Letters/Litters: “where in the waste is the wisdom?” – A Review of …Urine, Yoghurt, Psychotomy

…Urine, Yoghurt, Psychotomy by Richik Banerjee

Reviewed by Rishiraj Pal


A conglomerate of poems and not-poems, writings and (k)not-writings, words and (k)not-words, Richik Banerjee in his new book, …Urine, Yoghurt, Psychotomy, has effectively created a knot and nots. Punctuated not only with “Two Commas and That Voice” but with multiple warnings and invites, the textual space of this particular book attempts to offer a perverse logic of the garbage. Poetry here is cunningly visual, visceral, quite often mathematical, and more often than not, scatological. His faecal-poetry is as obnoxious and disgusting as it gets, leading the reader through his dark, dingy, labyrinthine sewage tunnel.

That Banerjee has been studying a lot of Western thinkers is betrayed or is evident in his quick references—“Rhizomes”, or “the logic of the cut”, among others—but that does not overwhelm the corporeality of his poetics. It is this corporeal aesthetics of his word-matter that draws our attention to his body of poems marked by debilitating dots and disgruntling denials. It is the corporeal aesthetics of his word-matter that draws our attention to his body of poems (bawdy poems) marked by debilitating dots and disgruntling denials. The sheet of the paper is marked/mocked by self-reflexive and ironical word-play. And a form of braiding would emerge – the flesh of the poem intertwines with a readerly flesh that wanders and returns, exclaims and sighs. Richik’s poetry frustrates our expectations and prepares us for his upcoming volumes as the book declares at the end—”More Excreta Coming Up.”

…Urine, Yoghurt, Psychotomy ruffles the more comfortable arrangement that poetry has often patronized. It not only brings about a defamiliarizing effect upon the middle-class, bilingual, Bengali sensibilities but also opens up a new vista in twenty-first experimental poetry in a global format. I hope this book finds its right audience for it to be fully appreciated not for what it has done but especially for what it consciously avoids doing. It is this negotiation that creates a curiously tense environment. As one of the blurbs aptly suggests, it is almost a neo-Dadaist form of writing marked by scatological humor and rough-hewn sensuality. Social and cultural references abound but almost in a stream of consciousness style; the references lose their valences immediately because of their irrelevance. The labyrinthine sewage-tunnel of poetry that we enter and roam around in without a directional sense is, perhaps, the shared mindscape where his perverse poetics unfold.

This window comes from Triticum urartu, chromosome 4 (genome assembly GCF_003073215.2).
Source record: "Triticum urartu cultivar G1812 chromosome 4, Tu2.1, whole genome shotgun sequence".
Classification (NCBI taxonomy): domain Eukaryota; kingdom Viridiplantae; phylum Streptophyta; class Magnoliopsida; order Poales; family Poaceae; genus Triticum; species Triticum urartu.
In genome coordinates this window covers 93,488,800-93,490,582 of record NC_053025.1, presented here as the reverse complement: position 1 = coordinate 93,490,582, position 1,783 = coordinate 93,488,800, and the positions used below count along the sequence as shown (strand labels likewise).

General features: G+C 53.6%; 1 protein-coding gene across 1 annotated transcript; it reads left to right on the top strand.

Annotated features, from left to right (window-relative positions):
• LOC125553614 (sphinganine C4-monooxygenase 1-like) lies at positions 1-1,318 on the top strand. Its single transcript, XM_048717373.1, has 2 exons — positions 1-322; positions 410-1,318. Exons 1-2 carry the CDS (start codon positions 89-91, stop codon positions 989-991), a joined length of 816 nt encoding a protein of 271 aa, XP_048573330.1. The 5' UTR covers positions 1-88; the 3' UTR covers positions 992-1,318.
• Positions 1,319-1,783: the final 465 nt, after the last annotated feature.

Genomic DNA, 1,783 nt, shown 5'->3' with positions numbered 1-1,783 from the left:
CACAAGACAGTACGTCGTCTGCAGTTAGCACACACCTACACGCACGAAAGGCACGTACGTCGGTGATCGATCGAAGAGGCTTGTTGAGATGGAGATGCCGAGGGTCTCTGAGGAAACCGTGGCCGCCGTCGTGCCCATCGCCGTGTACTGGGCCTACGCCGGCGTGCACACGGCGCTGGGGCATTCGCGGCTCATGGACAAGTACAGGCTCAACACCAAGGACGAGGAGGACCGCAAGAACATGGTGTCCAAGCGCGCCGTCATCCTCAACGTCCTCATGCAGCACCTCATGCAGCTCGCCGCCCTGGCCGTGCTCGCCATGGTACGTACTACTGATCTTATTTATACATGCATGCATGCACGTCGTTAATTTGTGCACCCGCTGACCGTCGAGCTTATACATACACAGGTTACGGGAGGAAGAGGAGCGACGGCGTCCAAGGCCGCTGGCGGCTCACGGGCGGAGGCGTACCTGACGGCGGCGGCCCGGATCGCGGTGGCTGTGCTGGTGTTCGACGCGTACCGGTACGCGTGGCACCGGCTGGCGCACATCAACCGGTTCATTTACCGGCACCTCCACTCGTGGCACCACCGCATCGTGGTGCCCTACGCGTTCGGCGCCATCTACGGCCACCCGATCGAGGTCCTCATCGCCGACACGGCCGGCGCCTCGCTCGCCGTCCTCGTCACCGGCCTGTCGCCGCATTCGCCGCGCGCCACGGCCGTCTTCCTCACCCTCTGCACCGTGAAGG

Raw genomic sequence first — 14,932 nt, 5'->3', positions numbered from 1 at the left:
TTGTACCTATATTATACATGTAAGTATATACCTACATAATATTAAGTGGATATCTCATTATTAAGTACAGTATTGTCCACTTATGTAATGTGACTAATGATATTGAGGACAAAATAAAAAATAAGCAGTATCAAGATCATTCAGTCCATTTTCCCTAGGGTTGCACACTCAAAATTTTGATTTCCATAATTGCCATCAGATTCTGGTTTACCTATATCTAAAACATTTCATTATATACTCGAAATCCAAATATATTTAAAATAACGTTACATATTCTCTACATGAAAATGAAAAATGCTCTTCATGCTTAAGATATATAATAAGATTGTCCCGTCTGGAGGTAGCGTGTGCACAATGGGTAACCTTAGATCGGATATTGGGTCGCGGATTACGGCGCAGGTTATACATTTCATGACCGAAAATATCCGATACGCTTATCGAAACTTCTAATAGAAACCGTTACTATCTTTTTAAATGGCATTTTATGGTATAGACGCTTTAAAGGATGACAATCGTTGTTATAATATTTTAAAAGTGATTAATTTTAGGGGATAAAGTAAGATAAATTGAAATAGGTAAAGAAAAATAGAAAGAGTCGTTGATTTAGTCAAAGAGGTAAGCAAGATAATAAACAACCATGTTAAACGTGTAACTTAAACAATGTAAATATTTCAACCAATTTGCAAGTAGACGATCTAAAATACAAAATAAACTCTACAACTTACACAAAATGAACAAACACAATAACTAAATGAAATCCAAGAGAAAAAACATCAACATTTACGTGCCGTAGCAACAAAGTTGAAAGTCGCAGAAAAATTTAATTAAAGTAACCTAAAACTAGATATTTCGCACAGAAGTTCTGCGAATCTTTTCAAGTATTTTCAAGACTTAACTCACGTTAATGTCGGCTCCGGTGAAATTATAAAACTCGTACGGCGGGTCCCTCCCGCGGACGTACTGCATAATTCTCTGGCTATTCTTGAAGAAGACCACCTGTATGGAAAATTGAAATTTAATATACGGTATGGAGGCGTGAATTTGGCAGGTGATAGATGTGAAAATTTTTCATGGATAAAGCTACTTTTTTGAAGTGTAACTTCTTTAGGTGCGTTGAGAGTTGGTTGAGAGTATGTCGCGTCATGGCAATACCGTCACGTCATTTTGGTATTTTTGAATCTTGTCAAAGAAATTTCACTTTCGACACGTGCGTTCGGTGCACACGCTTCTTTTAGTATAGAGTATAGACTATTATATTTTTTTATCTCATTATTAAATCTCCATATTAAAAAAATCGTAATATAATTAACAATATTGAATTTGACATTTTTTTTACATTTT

“One person’s trash, even in its most nauseating forms, is another person’s data. Garbage, be it flushed, discarded or recycled, carries a wealth of information about people’s decisions and behaviours, which you often can’t get anywhere else.” (Chris Baraniuk, “Garbology: How to spot patterns in people’s waste”, BBC.com). Richik Banerjee, almost like a garbologist, sifts through human detritus to reveal the secrets and conspiracies of human existence. He works his way through the metaphor and materiality of human bodily waste to present a critique of consumerism and market-driven economy, the fetishized desires of the middle-class folks who got comfortably numb while all the social evils are swept under the rug.

A combination of letters and litters, Banerjee’s book is an experimentation in fine nonsense. As Beckett wrote of James Joyce and Finnegans Wake, “His writing is not about something. It is that something itself.” (Samuel Beckett, “Dante… Bruno. Vico… Joyce”). Similarly, in …Urine, Yoghurt, Psychotomy writing has a narcissistic gaze; it embellishes its tricky operations through fluid language and non-language; at times, almost bidding adieu to language, the page stares at the reader laughing at her predicament. Banerjee’s poetry is untameable here. A commedia of human existence, debunking the autonomy expression, he stretches the limits of expression to its logical extreme and the gibberish takes up algebraic and pseudo-arithmetic form. Meaning resides in that liminal space of reading/experiencing where the jerks of eye muscles meet the textures of word-flesh and where wisdom is attained through a realisation of the waste. The pleasure of experiencing this kind of poetry is heightened if one is initiated into the works of Marquis de Sade, Pier Paolo Pasolini, Salvador Dali and Alejandro Jodorowsky.